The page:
Sony had a large flat panel featuring 4x 2K technology which turns out to indicate that the resolution of this display has essentially four times the number of pixels found in a 1080p panel.
There were a number of 3D displays on the show floor using a variety to techniques so that your two eyes saw an image from a slightly different perspective. Philips had two presumably plasma displays that created the 3D effect for people standing at the right distance without the need for special glasses or goggles.
I was also pleased that Philips was featuring that their products were â€œgreenâ€.
Visiting the Texas Instruments booth is always a good idea in that they overview what they feel are the important new developments related to use of their DLP technology. This year TI was showing off their new Dark Chip 4 technology, and the Dark Chip 4 combined with an LED light source for twice the brightness and a contrast ratio of 500,000:1.
As well as emphasizing the need for speed with displays that update at a 240 Hz rate.
Texas Instruments was showing a unique capability their DLP technology to show 3D images: a mode that allows two users, rather than two eyes on the same user, to see a different image. TIâ€™s 3D and the DualView mode use special glasses with shutters synchronized to the various images, to allow the two eyes on the same user, or different users to see different images. TI claims that many 3D capable DLP-based displays are currently shipping from several companies. TI was illustrating this DualView mode using a racing game in which each player could see the race from the prospective of their own car. The isolation of the two images was very good and helped really appreciate the potential uses of this technology. The separation of the images obviously depends on the rapid response of the image to the movement of the mirrors in the DMM in DLP-based displays.
A number of companies were showing techniques beyond update speed to address motion blur and judder including Visio with a very effective demonstration of their MJC feature.
Visio is a company that has really gone after the â€œvalueâ€ part of the display market and their displays are available at â€œclubsâ€ like Costco. They had a number of new models this year.
And yes, there were projectors at this years CES. And no, I have not been completely seduced by the dark side. To me there is nothing more involving than a large display that one looks at directly, rather than through a piece of glass with reflections, etc. As always, Dan Miller from Marantz put on a great demo for their new VP-11S2 DLPÂ® Projector, featuring the Texas Instruments DC4 chip, allowing my colleagues and I to really appreciate the advantages of a well setup front projector. The images of â€œCarsâ€ that we all saw in the Marantz demo were very involving indeed, very sharp, and with well-saturated colors.
JVC was also demonstrating their new LCOS-based projector, the DLA-HD100, which is an upgrade to their HD1 with twice the native contrast ratio, now 30,000 to one. The black levels were very good, but the picture seemed softer, smoother if you prefer, and less saturated than the images we saw at Marantz just a hour or so before.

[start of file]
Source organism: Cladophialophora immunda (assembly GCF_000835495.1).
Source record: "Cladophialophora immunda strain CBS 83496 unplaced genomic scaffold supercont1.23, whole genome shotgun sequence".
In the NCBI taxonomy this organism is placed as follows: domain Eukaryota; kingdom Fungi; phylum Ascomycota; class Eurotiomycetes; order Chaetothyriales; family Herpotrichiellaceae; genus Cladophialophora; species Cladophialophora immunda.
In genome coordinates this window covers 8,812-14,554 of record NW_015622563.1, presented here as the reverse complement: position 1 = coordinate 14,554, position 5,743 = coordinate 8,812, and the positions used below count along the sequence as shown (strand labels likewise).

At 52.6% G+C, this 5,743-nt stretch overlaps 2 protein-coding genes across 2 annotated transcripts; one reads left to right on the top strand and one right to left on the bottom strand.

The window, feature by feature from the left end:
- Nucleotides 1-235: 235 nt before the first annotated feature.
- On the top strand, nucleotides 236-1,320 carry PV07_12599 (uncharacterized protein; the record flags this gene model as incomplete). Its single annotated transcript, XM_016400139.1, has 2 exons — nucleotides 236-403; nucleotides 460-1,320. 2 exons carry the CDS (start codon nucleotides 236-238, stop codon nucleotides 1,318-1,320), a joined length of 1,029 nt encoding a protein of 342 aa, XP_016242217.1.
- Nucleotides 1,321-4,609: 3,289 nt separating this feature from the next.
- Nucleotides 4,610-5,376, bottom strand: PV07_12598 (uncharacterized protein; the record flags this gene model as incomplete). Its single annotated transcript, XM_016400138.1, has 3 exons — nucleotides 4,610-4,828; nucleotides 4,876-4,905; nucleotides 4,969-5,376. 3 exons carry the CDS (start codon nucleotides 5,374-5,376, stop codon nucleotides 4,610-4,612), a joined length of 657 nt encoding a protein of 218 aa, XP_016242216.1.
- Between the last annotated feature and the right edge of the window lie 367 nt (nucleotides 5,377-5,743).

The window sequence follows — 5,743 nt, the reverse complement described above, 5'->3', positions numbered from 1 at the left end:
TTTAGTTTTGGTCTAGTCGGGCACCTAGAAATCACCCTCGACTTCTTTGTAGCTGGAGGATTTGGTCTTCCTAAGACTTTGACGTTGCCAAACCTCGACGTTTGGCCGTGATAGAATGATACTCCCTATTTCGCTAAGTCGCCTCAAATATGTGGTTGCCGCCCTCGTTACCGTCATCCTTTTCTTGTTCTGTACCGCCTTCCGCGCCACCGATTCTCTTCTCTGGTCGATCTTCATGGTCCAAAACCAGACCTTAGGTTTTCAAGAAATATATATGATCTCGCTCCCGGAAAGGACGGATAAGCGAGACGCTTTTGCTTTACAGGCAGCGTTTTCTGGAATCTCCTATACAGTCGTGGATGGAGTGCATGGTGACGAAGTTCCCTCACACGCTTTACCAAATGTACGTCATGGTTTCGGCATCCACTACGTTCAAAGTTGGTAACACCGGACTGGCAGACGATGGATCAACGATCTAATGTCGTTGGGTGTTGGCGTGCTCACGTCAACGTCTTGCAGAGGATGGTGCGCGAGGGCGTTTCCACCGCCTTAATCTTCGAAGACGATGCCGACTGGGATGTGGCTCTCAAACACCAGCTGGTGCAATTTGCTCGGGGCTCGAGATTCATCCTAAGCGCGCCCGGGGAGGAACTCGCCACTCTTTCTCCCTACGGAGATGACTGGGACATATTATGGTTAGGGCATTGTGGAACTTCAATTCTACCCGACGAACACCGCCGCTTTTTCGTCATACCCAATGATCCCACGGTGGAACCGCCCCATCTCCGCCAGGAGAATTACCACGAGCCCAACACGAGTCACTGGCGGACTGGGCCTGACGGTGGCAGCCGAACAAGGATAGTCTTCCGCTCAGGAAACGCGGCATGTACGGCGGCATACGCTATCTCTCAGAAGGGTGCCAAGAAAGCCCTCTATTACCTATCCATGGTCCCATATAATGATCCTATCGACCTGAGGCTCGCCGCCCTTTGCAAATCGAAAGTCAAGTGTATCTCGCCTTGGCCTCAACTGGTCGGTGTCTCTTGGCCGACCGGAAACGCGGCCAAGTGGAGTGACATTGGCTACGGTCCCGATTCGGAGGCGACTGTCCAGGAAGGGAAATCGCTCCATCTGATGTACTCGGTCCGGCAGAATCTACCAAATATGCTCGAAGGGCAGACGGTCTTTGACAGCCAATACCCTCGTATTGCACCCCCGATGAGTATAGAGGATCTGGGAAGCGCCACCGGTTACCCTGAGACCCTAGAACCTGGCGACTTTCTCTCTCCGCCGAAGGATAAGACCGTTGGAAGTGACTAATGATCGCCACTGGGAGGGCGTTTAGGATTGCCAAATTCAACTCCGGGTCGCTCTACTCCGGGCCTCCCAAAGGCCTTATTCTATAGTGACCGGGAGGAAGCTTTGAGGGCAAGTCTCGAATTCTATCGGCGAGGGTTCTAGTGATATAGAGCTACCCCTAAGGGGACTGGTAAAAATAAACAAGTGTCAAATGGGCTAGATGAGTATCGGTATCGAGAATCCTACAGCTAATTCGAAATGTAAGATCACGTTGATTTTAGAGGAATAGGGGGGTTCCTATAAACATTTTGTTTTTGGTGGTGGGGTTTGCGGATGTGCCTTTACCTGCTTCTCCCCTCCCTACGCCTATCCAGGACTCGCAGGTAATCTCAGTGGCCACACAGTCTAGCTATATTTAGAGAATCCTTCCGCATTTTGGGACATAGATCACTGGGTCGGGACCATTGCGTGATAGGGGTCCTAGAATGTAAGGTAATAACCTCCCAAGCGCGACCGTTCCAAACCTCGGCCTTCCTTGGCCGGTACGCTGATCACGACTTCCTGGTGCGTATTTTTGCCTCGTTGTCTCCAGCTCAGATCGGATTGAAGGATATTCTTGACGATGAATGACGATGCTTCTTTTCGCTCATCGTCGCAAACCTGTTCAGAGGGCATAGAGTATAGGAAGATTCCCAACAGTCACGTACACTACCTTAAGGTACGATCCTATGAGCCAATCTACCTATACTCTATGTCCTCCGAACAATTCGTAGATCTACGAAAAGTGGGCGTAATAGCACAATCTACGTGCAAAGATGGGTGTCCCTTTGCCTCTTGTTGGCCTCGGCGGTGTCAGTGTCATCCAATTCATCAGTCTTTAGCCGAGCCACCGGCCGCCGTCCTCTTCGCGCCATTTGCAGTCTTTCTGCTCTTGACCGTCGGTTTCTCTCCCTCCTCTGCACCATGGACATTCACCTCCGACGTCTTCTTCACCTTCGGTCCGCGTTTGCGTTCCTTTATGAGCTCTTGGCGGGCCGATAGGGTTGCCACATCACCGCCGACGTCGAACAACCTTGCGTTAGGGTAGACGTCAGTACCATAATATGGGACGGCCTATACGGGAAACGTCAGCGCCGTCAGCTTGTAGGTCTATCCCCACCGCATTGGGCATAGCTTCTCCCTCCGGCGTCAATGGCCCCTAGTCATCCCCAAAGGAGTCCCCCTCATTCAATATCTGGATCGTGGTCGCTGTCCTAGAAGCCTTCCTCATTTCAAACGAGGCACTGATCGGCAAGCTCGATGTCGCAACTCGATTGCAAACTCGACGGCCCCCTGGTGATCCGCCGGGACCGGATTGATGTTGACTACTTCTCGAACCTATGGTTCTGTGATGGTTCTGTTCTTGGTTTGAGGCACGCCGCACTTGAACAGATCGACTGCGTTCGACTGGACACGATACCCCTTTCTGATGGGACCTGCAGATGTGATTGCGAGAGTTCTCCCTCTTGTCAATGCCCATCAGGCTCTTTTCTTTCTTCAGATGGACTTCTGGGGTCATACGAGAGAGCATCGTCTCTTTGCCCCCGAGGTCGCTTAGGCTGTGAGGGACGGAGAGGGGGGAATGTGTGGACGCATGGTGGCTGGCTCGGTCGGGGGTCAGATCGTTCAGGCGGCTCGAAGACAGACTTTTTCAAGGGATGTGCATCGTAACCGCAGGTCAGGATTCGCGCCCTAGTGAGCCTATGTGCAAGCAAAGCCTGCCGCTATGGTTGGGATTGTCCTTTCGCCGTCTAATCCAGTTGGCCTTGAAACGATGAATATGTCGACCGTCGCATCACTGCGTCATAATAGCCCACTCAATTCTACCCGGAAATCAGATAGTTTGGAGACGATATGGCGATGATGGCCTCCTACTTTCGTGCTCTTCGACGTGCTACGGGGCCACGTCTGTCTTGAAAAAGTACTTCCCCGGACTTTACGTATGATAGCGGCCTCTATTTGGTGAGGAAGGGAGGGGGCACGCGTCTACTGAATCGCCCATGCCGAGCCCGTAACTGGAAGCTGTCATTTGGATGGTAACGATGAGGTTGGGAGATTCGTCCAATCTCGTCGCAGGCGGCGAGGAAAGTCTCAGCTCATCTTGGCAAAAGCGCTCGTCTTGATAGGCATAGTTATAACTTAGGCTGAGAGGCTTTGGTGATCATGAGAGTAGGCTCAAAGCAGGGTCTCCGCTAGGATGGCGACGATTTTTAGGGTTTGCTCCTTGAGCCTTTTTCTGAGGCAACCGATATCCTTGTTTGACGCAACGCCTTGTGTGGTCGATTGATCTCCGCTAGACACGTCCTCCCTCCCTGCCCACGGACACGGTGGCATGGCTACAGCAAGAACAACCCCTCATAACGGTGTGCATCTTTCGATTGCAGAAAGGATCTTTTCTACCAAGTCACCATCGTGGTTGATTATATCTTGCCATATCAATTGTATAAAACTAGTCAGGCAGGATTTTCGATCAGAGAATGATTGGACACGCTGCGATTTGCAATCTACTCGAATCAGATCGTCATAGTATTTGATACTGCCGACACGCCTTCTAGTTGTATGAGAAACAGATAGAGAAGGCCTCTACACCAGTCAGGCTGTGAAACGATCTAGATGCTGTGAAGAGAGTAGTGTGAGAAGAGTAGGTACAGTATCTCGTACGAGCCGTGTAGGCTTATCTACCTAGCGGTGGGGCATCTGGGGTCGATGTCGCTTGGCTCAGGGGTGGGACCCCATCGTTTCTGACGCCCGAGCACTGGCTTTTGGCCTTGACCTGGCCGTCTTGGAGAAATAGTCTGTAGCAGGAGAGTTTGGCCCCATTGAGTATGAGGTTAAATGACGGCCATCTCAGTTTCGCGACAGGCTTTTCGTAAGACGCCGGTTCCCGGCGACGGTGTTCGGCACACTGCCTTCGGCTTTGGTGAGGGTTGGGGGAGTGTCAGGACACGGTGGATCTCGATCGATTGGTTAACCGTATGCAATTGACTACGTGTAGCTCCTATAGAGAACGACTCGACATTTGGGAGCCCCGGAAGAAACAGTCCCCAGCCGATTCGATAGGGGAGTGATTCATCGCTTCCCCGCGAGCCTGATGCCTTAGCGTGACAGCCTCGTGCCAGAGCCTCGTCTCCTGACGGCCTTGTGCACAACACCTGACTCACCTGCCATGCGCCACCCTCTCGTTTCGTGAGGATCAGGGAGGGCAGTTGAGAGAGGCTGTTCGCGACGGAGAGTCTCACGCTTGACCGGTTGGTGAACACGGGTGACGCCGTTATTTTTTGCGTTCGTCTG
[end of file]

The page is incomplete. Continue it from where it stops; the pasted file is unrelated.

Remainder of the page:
Other 1080p projectors being shown included:
The Optoma HD80
The Epson Home Cinema 1080 UB for UltraBlack featured a new LCD chip with 17% less light leakage than previously used in the Home Cinema 1080.
Mitsubishi was showing several projectors including a new FL7000 5000 lumens 1080p projector that they see filling the crossover market.
Panasonic featured their PT-AE2000U.
And Sanyo their Z2000.
Sony and Sharp (pictured) had static displays of their projectors, but nothing new. Also on the video side of things there is the matter of the high definition DVD format wars, HD DVD vs. BlueRay. Warnerâ€™s announcement on the eve of CES to go exclusively with BlueRay was generally seen by the media as a sign of the beginning of the end of the format wars, but both side were well represented at CES.
BlueRay had the more elaborate booth and came to the show with all cannons in firing position, and a Warner emblem prominently displayed. The BlueRay booth was always crowded with people in good spirits.
In comparison, the HD DVD booth was simpler in construction, but it was clear that from their point of view that the battle was not over and their ship was still afloat. The HD DVD people were emphasizing the number of available titles and languages, and interactivity as part of the HD DVD experience. Display technology has come a very long way recently with projectors and flat panels giving contrast ratios that one could only dream about a few years ago. CRTs are gone. As far as I am concerned 1080p is now the de facto resolution, and this was reflected by a majority of the displays on the floor. Donâ€™t settle for anything less! And we have plenty of High Definition sources to watch, with HD TV common and (unfortunately) two high definition DVD formats. The world of displays is doing great and there are some pretty good signs it will keep getting better. Stay tuned.
This was my first CES show and I was impressed with both the scale of the show and the quality of presentation. Just starting out on this first day was a lot of navigating through the crowds trying to get a glimpse of the latest products. This massive transformer was Dolby's welcoming comittee. What an awesome display this was. Dolby was showcasing video technology (see Steve Smallcombe's CES 2008 report) and Dolby TrueHD, their next generation lossless technology that delivers up to eight full-range channels of 24-bit/96 kHz audio.